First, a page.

Throughout the plant kingdom, the biosynthesis by botanical epidermal features called trichomes (vide infra) produce cannabinoids [2] but also a wide range of terpenes containing just carbon and hydrogen (these are the predominant terpenes in cannabis) as well as oxygenated neutral compounds including terpene alcohols and ketones as well as some aldehydes and esters [2]. Most of these compounds have a relatively high vapor pressure and thus give off a pleasant odor from the plant. The familiar smell of a fresh cannabis or hemp plant is due in part to these terpene-related compounds [2]. Terpenoids are not unique to cannabis, but various types of cannabis plants produce unique terpene profiles which in combination with the unique ratios of cannabinoids may determine some of the preferred medicinal effects [8]. It is the determination of these chemical profiles that requires chemical analysis which has generally been done by capillary GC/FID or more recently capillary GC/MS for this complex mixture of over 200 different terpene compounds. The very high separation efficiency of capillary GC columns coupled with the generally universal ionization efficiency of electron ionization (EI) mass spectrometry would appear to be a preferred analytical technique for the determination of these compounds. In contrast, however, there is a recent report employing LC/MS/MS techniques with atmospheric pressure chemical ionization (APCI) [24]. This approach may not have the optimal chromatographic separation efficiency compared to capillary GC columns, but when combined with the mixture analysis capabilities of tandem mass spectrometry may produce the results needed while also being amenable to some of the other important cannabis compounds in the same sample.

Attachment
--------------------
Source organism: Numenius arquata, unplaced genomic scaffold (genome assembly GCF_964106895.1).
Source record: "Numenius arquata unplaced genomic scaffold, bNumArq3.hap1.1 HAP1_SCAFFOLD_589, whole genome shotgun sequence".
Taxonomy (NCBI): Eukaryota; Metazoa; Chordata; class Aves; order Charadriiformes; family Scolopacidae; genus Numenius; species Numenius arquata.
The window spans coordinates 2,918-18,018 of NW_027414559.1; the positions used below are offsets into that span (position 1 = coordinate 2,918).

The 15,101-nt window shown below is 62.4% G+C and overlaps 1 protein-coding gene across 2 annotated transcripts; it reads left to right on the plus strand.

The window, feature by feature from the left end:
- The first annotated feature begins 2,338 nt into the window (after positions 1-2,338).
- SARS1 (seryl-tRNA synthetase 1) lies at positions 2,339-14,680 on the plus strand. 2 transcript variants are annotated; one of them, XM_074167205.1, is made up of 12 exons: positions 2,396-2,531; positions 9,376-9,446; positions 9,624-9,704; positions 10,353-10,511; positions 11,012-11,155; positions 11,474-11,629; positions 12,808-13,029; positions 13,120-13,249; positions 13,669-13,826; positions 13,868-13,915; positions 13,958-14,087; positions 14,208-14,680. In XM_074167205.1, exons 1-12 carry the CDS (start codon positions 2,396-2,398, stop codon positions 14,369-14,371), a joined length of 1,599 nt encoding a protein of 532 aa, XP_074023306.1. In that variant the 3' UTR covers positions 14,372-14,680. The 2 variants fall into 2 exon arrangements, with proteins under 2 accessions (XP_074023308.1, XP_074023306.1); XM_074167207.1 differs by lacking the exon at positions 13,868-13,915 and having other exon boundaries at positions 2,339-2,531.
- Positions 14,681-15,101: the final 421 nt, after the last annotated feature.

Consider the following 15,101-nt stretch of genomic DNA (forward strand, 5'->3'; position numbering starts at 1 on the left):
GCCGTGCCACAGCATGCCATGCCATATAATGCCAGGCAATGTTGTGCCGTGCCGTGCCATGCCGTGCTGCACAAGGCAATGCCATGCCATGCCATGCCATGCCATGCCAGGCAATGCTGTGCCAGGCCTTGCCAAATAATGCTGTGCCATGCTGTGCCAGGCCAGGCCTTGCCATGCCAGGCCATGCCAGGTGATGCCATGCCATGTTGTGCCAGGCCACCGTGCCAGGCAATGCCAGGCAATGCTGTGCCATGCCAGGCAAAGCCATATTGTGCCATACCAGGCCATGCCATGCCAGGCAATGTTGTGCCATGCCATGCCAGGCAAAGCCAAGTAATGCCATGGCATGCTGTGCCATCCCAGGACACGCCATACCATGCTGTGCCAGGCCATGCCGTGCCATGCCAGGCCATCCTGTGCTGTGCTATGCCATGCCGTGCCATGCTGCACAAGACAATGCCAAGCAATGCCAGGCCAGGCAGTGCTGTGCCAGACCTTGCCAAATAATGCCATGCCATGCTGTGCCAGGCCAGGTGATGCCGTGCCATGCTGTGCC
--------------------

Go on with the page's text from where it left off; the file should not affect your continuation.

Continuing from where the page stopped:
Since terpenes are not cannabinoids, some feel these are not important constituents of a cannabis plant or product. However, there is increasing evidence that other chemicals in the plant work synergistically with the cannabinoids that produce therapeutic responses ranging from lowering of inflammation and regulation of blood glucose to protection of neurons and gastric cells [8]. As mentioned above, this is the so-called entourage effect [16] where other chemicals may enhance or moderate the effects of the THC, CBD, etc. For example, one report suggests that CBD may be an “entourage” compound in cannabis that modulates the effects of THC [16]. Therefore, the quantitative determination of terpenes and sesquiterpenes is often desired and perhaps best done by either GC/MS or LC/MS/MS instead of some of the earlier reported techniques [2].

Heavy Metals

Phytoremediation refers to procedures which employ plants to scavenge heavy metals from the environment [29]. For agricultural crops, this procedure is sometimes used prior to seeding the farm land for food products. This technique depends upon the ability of certain plants to sequester heavy metals from the soil so that when food-producing crops are planted, there will ideally be no heavy metals in that crop [30]. As it turns out, cannabis plants are remarkably capable of removing heavy metals from the soil without affecting their own heartiness [31]. This of course concentrates these heavy metals in the cannabis plant materials where they can later reside in products derived from the cannabis plant. While some metals are beneficial and essential for life, others are highly toxic and have negative effects on good health. Whether the dry cannabis plant’s leaves are smoked or medicinal products are produced, the user may be exposed to unhealthy levels of potentially toxic heavy metals. As a result, it has become standard practice to analyze cannabis plant materials as well as products derived from them for a number of these heavy metals. Among those heavy metals, most commonly determined are lead, cadmium, mercury, and arsenic although depending upon which states are involved this list may be longer. A number of studies suggest that cannabis is an active accumulator of additional metals including magnesium, copper, chromium, and cobalt. These metals are often found if the plant is grown near a mining, smelting, or sewage sludge sources [31].